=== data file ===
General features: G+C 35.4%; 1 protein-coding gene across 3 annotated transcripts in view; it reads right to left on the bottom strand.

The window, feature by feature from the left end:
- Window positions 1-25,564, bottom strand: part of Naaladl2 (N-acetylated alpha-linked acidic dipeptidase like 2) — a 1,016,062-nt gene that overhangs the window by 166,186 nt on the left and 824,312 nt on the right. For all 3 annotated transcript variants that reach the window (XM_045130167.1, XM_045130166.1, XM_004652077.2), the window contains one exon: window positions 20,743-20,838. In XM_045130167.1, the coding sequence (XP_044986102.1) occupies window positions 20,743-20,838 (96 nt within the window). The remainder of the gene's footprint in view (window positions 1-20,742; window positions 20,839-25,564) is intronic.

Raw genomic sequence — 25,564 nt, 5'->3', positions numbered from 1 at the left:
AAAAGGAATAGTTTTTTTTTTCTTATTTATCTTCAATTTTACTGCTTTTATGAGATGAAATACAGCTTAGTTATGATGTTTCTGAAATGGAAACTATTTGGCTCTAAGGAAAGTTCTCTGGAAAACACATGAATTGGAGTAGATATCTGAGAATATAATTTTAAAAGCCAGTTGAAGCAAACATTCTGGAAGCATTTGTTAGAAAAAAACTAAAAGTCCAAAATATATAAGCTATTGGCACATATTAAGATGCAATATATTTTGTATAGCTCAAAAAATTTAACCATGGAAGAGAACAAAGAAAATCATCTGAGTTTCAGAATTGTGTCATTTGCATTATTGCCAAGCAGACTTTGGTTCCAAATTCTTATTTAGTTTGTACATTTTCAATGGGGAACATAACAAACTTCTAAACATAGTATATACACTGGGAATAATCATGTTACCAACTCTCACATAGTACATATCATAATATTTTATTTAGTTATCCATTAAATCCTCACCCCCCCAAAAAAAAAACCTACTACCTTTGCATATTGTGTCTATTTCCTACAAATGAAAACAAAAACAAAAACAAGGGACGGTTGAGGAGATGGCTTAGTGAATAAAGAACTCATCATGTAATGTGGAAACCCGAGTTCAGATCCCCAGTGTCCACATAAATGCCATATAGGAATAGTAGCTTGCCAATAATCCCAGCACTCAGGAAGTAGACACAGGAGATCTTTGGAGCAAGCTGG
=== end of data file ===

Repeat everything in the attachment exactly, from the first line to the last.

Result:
General features: G+C 35.4%; 1 protein-coding gene across 3 annotated transcripts in view; it reads right to left on the bottom strand.

The window, feature by feature from the left end:
- Window positions 1-25,564, bottom strand: part of Naaladl2 (N-acetylated alpha-linked acidic dipeptidase like 2) — a 1,016,062-nt gene that overhangs the window by 166,186 nt on the left and 824,312 nt on the right. For all 3 annotated transcript variants that reach the window (XM_045130167.1, XM_045130166.1, XM_004652077.2), the window contains one exon: window positions 20,743-20,838. In XM_045130167.1, the coding sequence (XP_044986102.1) occupies window positions 20,743-20,838 (96 nt within the window). The remainder of the gene's footprint in view (window positions 1-20,742; window positions 20,839-25,564) is intronic.

Raw genomic sequence — 25,564 nt, 5'->3', positions numbered from 1 at the left:
AAAAGGAATAGTTTTTTTTTTCTTATTTATCTTCAATTTTACTGCTTTTATGAGATGAAATACAGCTTAGTTATGATGTTTCTGAAATGGAAACTATTTGGCTCTAAGGAAAGTTCTCTGGAAAACACATGAATTGGAGTAGATATCTGAGAATATAATTTTAAAAGCCAGTTGAAGCAAACATTCTGGAAGCATTTGTTAGAAAAAAACTAAAAGTCCAAAATATATAAGCTATTGGCACATATTAAGATGCAATATATTTTGTATAGCTCAAAAAATTTAACCATGGAAGAGAACAAAGAAAATCATCTGAGTTTCAGAATTGTGTCATTTGCATTATTGCCAAGCAGACTTTGGTTCCAAATTCTTATTTAGTTTGTACATTTTCAATGGGGAACATAACAAACTTCTAAACATAGTATATACACTGGGAATAATCATGTTACCAACTCTCACATAGTACATATCATAATATTTTATTTAGTTATCCATTAAATCCTCACCCCCCCAAAAAAAAAACCTACTACCTTTGCATATTGTGTCTATTTCCTACAAATGAAAACAAAAACAAAAACAAGGGACGGTTGAGGAGATGGCTTAGTGAATAAAGAACTCATCATGTAATGTGGAAACCCGAGTTCAGATCCCCAGTGTCCACATAAATGCCATATAGGAATAGTAGCTTGCCAATAATCCCAGCACTCAGGAAGTAGACACAGGAGATCTTTGGAGCAAGCTGG